As someone, who despite his surname, was brought up in an English speaking home and educated at English speaking schools, I nonetheless thoroughly enjoy listening to the Afrikaans language on radio, on TV and reading it in magazines and newspapers.
This is quite simply because it is the most expressive language I know of the three in which I am reasonably fluent.
What makes Afrikaans so appealing to me is that over they years it has developed into a language very much influenced by other languages. I suppose because the majority of Afrikaans speaking people in South Africa are not white.
Just listening to Afrikaans being spoken on the streets of Cape Town is like being part of a cynically humorous and satirical piece of theatre that is unique in the world.
There have been some outstanding Afrikaans programmes on TV that have shown an appeal far and beyond the Afrikaans speaking community. And as always, the use of modern day colloquial Afrikaans inevitably raises the ire of the language purists.
Which gave rise to my putting pen to paper about 15 years ago in response to just such criticism and in support of Afrikaans programming, particularly those that made the language so incredibly expressive.
Dear Prof. Poggenpohl-Smit
Thank you for your letter bemoaning, as you put it, “the decline, nay assassination, nay indeed the bludgeoning out of existence of the Afrikaans language” by the producers of Vetkoek Paleis.
As chairman of the Ag Toe Nou Kerels, Hou Die Moedertaal Suiwer Asseblief Tog, I can fully appreciate that as a purist you must suffer all sorts of agonies when confronted by that litany of anglisismes, tortured syntax and grammatical gremlins at 8.30pm every Tuesday night on SABC 2 when Vetkoek Paleis comes on air.
I am intrigued if not fascinated to know why you and your committee watch every episode of this repeat series so diligently every week if the dialogue causes such linguistic heartache?
Frankly, if I felt as strongly about it as you fellows, I would, in the words of Frik Delport say Vetkoek Paleis se gat and switch over to China Central Television on DStv where you might not have the vaagste or any other kind of benul what on earth they’re talking about but at least you could rest assured that they are saying it in 100 octane suiwer-a-newborn-baby’s-bum, Chinese.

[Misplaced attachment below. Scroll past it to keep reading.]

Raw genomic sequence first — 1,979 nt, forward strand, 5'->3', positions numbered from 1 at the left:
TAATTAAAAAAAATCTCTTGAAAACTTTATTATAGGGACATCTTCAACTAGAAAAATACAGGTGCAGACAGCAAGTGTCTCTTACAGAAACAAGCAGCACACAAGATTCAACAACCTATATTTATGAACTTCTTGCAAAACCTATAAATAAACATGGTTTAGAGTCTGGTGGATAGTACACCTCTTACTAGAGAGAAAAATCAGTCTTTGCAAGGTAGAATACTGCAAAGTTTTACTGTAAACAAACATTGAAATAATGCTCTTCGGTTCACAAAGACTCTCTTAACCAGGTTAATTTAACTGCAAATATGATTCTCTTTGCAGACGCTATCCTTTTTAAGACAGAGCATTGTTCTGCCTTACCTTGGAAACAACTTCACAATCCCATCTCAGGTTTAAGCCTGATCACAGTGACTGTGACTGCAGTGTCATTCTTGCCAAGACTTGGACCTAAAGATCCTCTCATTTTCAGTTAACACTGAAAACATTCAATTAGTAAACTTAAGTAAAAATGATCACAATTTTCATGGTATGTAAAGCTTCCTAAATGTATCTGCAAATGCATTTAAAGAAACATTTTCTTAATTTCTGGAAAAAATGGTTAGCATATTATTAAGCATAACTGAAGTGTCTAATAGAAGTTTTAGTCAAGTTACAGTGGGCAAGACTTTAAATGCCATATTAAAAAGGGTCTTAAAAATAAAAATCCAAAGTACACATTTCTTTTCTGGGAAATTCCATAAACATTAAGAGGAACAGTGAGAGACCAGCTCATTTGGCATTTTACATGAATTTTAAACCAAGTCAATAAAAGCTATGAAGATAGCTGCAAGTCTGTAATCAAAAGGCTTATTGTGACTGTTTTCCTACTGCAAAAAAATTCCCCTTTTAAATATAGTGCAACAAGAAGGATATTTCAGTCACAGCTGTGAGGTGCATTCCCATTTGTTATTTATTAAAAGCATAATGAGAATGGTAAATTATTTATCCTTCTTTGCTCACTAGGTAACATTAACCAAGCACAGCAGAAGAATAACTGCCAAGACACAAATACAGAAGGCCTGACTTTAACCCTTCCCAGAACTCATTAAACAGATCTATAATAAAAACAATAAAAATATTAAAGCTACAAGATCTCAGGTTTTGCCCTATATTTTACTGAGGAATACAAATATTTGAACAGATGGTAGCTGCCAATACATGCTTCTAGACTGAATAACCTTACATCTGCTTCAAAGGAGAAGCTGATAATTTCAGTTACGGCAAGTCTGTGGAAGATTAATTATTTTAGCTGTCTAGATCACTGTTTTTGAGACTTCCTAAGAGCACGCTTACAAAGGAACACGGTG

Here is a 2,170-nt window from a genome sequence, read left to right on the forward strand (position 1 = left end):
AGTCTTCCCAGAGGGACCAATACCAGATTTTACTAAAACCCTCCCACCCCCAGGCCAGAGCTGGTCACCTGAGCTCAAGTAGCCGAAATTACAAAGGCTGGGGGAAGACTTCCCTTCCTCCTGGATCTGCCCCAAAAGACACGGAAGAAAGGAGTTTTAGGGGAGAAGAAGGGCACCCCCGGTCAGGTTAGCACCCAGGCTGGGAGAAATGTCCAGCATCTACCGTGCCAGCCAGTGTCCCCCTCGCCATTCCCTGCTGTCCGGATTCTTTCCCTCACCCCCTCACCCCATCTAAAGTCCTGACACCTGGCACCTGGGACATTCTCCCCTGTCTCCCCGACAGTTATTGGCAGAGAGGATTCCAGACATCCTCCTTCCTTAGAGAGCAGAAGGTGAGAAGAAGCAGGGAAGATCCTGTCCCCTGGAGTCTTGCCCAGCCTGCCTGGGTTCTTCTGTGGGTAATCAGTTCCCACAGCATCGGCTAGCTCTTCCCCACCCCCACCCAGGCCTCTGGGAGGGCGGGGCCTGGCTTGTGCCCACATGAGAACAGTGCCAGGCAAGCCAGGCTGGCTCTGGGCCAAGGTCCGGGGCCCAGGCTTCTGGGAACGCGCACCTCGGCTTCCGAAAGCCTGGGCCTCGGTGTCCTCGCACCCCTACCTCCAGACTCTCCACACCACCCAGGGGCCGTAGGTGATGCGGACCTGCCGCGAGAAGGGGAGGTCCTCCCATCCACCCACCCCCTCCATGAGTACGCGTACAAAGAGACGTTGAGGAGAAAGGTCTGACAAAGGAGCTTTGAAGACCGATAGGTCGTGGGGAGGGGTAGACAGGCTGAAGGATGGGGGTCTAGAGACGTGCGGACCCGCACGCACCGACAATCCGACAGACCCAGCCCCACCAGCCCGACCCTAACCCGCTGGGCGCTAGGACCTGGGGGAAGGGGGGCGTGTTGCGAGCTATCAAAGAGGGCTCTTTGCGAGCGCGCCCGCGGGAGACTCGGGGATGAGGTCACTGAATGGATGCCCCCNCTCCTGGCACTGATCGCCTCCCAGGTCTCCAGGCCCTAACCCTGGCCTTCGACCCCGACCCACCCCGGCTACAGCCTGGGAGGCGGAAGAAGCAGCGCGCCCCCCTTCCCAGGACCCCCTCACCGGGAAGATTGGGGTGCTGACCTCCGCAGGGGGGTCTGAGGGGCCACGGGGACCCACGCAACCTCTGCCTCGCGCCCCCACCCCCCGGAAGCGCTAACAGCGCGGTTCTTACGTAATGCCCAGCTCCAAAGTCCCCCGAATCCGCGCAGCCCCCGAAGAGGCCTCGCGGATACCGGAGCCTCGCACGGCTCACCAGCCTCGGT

However, professor, lest you might be getting the impression that I am siding with you on this issue let me tell you quite categorically as some of the old Nat ministers used to say, that I not only believe that Vetkoek is outstanding television but I am completely enchanted with the treatment of the dialogue and would even go so far as to say that through the series, Willie Esterhuizen has established himself as not only the most talented scriptwriter on South African television but also as one of the best comic actors I’ve seen on the local scene for a long time.
And much as you might cringe as what he doing to the Afrikaans language, you had better believe just what Vetkoek Paleis is doing in terms of promoting Afrikaans kultuur. Ja nee boet, I kid you not.
I have been quite amazed if not actually gobsmacked at the number of non-Afrikaans people I know who watch Vetkoek.
Not only rooineks like me but quite a number of swartneks as well. Not too long ago, former SABC boss Zwelakhe Sisulu told me that Vetkoek was one of his favourite programmes.
You see professor, what Vetkoek does is to portray South Africa as it is and not as you might wish it to be.
Esterhuizen, who plays the part of Worsman the vetkoek chef, has shown a quite remarkable grasp of the new South Africa and particularly the desire by so many white middle class Afrikaners to adapt to the new order by at least walking the walk and talking the talk.
Just look at the decor of the Paleis itself. A fascinating combination of rugby kitsch and symbols of the new South Africa. Naas Botha’s World Cup rugby shorts, grass stains and all, next to the new flag and nearby the doors of the toilets not labelled Dames en Here but in what looks to me like full frontal Zulu.
Paleis owner Delport is the stereotype recently retrenched emerging Afrikaans entrepreneur who is determined to succeed despite being far more obsessed with the fortunes of the Blue Bulls than with things such as basic business skills.
Far too kindly to be domineering, he fights a continuous battle between inbred chauvinism and a very soft spot for his wife, Poppie.
She, in turn is the epitome of the new South African woman. Pardon me professor if I don’t go into details about what exactly constitutes the new South African woman because that would inevitably result in my gat being ignominiously skopped into touch.
Every character is so typical of our new society. Worsie’s mother, Boeboe, Aunty Poppie and even the Paleis customers one might only glimpse for a second.
And my favourite – the security guard who hasn’t the foggiest idea of what he is doing but just loves his uniform, his two-way radio and his gun.
Surely, professor, even you must have at least managed a smile when, after he’d heard about a bank robbery that had taken place miles away, rushed into the Paleis like a New York cop after the worst kind of perp and shouted, “Ok, staan stil… hands up… make my day… ag asseblief Oom Vetkoek, kan ek nie just a few warning shots fire nie?”
Hou moed prof, dis all in fun after all.
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